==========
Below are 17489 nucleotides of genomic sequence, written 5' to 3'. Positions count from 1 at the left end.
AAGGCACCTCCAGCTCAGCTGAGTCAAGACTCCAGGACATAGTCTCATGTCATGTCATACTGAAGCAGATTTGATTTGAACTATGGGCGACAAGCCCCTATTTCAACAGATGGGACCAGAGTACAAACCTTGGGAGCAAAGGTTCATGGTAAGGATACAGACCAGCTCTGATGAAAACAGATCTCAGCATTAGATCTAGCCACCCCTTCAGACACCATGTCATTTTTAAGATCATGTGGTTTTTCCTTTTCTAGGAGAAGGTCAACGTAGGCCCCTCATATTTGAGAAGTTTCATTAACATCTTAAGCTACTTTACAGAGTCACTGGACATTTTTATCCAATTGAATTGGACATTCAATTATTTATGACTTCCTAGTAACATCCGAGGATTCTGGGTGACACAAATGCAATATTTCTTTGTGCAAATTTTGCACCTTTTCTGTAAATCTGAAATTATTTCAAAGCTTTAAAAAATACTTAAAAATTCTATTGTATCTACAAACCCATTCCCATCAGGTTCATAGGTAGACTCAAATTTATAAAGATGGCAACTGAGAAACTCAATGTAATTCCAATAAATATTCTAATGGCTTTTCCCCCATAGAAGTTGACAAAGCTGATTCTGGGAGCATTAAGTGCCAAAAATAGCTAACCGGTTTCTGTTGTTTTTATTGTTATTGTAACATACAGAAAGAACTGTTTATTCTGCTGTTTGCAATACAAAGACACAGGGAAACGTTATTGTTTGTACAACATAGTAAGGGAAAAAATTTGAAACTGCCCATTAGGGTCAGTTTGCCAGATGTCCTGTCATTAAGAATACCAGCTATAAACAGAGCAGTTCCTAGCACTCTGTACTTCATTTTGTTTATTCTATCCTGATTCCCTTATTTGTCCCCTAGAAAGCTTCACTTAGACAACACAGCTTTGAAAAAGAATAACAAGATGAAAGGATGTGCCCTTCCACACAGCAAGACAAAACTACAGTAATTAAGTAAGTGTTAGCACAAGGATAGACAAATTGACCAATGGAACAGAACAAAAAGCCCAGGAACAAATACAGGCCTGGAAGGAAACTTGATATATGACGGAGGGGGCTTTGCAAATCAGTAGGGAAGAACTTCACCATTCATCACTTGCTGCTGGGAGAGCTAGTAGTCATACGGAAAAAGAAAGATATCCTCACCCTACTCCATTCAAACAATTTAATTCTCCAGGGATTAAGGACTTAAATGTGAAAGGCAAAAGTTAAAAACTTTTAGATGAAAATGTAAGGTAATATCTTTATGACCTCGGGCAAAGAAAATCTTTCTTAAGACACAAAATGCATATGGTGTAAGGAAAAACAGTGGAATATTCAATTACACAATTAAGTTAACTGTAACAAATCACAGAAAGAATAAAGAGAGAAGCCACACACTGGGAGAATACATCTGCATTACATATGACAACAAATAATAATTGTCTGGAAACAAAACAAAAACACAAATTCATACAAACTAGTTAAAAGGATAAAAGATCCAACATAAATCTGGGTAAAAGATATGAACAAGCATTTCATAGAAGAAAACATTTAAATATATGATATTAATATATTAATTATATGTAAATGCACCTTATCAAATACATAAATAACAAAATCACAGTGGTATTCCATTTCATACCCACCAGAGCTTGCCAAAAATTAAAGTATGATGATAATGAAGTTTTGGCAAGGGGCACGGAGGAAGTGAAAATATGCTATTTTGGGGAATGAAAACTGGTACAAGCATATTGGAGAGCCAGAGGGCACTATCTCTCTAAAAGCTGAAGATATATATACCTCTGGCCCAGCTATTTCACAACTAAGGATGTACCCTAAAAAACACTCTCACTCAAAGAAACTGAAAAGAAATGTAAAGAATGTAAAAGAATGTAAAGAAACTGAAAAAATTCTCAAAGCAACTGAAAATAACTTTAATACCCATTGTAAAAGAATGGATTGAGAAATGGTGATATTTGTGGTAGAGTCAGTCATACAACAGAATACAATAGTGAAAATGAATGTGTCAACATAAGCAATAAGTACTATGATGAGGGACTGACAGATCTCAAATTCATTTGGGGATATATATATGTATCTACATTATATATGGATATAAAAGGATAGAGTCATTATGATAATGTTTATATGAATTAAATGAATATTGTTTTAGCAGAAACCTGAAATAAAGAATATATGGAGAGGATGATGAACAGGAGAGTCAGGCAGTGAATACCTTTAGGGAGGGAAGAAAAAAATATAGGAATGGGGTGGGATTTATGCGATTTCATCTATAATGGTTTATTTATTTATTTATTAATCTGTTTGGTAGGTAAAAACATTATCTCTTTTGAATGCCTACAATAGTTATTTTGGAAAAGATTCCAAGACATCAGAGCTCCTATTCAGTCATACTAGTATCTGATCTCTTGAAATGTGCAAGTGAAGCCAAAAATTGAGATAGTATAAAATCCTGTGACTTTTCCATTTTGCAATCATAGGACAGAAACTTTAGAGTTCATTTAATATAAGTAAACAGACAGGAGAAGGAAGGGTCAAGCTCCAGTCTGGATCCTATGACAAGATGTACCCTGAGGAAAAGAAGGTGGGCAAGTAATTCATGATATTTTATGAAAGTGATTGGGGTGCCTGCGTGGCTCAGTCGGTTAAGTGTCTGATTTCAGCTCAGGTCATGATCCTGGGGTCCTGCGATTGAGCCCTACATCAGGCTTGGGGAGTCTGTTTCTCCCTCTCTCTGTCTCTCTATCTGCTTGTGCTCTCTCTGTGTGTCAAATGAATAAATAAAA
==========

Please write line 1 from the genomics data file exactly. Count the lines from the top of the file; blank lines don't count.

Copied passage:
Below are 17489 nucleotides of genomic sequence, written 5' to 3'. Positions count from 1 at the left end.